Johnny Depp Steals My Idea

Well, not really.  Disney’s New Mad Hatter Display that I pitched to Hill Holiday and Chili’s back in 2008, and they did a great job of it.

Using a flatscreen television, live video and audio, and an ornate picture frame, Disney made a seemingly flat digital display become an interactive attraction where park visitors got to speak directly to the Mad Hatter himself.  It was fantastic!  Check it out below:

Thing is, White Paper on Chili’s Interactive as a Harry Potter promotion in Chili’s restaurants back in 2008. The folks at Hill, Holiday never even responded. If this idea is already eight years old, imagine what we could do now?

White Paper on Chili’s Interactive to see my 2008 white paper on how Chili’s could have used this technology to boost customer visits to their store, while cross-promoting the Harry Potter movies.

The Biggest Lottery Ever – Explained

This Wednesday’s Powerball drawing is for the largest jackpot in US history. The Powerball website lists the jackpot at $1.5 BILLION dollars – but will you really receive $1.5 billion if you win?

Probably not.

There are a few things you should know when expecting to become an overnight billionaire through the lottery.

maxresdefaultFirst, you have to be the only person to win the jackpot in order to get the whole thing. If anybody else has the same numbers as you, you split the jackpot evenly.

Second, the jackpot isn’t for $1.5 billion, it’s actually for $930 million – the jackpot’s “cash value.” You see, the big number the lottery people tell you is the jackpot is actually an estimated return based off an annuity, or an investment (or series of investments) that pay you dividends over a number of years. In the case of Powerball the annuity is 30 years.  That means the lottery people will take the $930 you won, give you some of it, and then invest the rest for 30 years.

Here’s the kicker – if those investments don’t do well, you could be paid less than promised. What if the annuity does better than planned? You get no more than promised.

So with the annuity you’re giving your money to a non-profit organization overseen by members of the government, and hoping that they invest it wisely for you – instead of taking the money yourself and investing it privately. Because you know how the government is known for being financially so wise.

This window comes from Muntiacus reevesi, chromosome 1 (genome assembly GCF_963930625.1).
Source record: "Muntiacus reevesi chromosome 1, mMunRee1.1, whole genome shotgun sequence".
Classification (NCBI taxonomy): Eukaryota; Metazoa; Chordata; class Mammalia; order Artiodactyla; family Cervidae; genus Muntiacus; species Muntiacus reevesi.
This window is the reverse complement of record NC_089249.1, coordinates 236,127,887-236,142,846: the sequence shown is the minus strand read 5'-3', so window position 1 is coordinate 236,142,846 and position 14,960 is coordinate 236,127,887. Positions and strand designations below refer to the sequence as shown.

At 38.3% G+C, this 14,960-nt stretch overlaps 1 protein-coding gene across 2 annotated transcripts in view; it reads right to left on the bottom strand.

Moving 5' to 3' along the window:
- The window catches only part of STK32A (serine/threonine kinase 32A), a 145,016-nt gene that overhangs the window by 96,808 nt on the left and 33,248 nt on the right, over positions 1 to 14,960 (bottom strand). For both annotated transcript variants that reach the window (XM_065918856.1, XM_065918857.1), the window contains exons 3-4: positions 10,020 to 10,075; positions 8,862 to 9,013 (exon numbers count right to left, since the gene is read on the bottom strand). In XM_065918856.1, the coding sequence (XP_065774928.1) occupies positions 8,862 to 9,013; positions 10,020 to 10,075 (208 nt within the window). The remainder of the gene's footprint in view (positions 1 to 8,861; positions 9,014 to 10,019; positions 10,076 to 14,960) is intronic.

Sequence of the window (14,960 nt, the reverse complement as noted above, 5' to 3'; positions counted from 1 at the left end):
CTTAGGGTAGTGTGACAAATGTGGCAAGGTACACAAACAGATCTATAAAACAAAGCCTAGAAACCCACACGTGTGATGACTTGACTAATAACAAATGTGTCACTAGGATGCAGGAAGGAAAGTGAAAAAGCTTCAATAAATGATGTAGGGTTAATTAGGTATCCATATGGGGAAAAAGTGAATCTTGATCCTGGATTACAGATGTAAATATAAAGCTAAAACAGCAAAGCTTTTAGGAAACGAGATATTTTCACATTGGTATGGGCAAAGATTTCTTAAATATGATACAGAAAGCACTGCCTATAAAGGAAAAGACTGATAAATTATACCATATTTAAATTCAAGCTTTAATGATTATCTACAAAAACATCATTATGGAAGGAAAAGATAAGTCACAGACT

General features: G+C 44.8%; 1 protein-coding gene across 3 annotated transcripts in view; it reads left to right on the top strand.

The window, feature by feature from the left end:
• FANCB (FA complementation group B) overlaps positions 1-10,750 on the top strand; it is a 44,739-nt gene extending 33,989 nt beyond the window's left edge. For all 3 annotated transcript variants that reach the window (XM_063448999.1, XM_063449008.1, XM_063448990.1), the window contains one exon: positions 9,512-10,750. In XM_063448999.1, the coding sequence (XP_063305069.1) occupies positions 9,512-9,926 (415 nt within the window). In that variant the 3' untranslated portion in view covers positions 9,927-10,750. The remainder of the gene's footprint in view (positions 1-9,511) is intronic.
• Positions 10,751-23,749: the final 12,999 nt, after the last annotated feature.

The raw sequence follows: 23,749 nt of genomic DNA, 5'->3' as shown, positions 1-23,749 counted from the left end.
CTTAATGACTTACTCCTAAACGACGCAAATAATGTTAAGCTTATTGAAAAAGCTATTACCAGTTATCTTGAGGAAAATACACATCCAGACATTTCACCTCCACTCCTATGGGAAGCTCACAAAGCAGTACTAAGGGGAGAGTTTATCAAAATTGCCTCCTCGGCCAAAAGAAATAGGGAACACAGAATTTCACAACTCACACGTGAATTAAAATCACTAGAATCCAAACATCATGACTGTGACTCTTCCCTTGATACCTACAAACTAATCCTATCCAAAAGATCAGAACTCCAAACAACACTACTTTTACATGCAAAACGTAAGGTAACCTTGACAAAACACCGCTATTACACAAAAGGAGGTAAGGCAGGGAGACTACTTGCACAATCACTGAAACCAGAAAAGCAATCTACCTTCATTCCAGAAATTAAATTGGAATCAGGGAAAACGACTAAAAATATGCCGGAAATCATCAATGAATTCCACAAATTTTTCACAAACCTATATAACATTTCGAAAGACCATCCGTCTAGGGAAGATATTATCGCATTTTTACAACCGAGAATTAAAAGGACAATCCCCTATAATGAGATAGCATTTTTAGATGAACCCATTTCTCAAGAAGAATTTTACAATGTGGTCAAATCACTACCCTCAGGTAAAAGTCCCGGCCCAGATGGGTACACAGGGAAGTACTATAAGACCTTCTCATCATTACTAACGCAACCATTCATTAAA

Third, you’re paying taxes every time you get a check, whether you choose the annuity or not. The federal government is going to take $119,996.25 of your first $413,200, then they’re going to take 39.6% of everything you make after that. Then your state is going to tax you if they have income or lottery tax, and then your local county, city, or town may tax you if they have a similar tax.

If you take the cash option when you win, you’re only taxed for that first year.

If you take the annuity, you get taxed EVERY year for 30 years. If your state or local government raises their tax rates, you’ll pay MORE taxes on those years. So with the annuity, you’re already gambling the government will invest your money wisely, and then you’re gambling the government won’t raise taxes – which, you know, they are historically famous for doing.

Lastly, inflation is going to kill the value of your prize if you take the annuity. Inflation is when the cost of goods goes up over time. The cumulative rate of inflation for the last 30 years was about 120%, meaning you’re now paying over twice as much as you were paying for things 30 years ago. Check out this inflation calculator to see what things cost over the last 100 years, and what they cost now.

In summary – if you take the cash value of your jackpot immediately, you’d give up almost half of it in taxes, but still could be worth over half a billion dollars right away! Here in Massachusetts, you’ll get a one-time check for $514,290,000.

If you take the annuity you’re gambling the government gambles well with your money. Even if they gamble well and pay you $50 million every year for 30 years, you’re going to lose 39.6% of that every year, at a minimum, but that will probably increase. Likewise, your dollars become worth less every year, so it effectively becomes a smaller payment.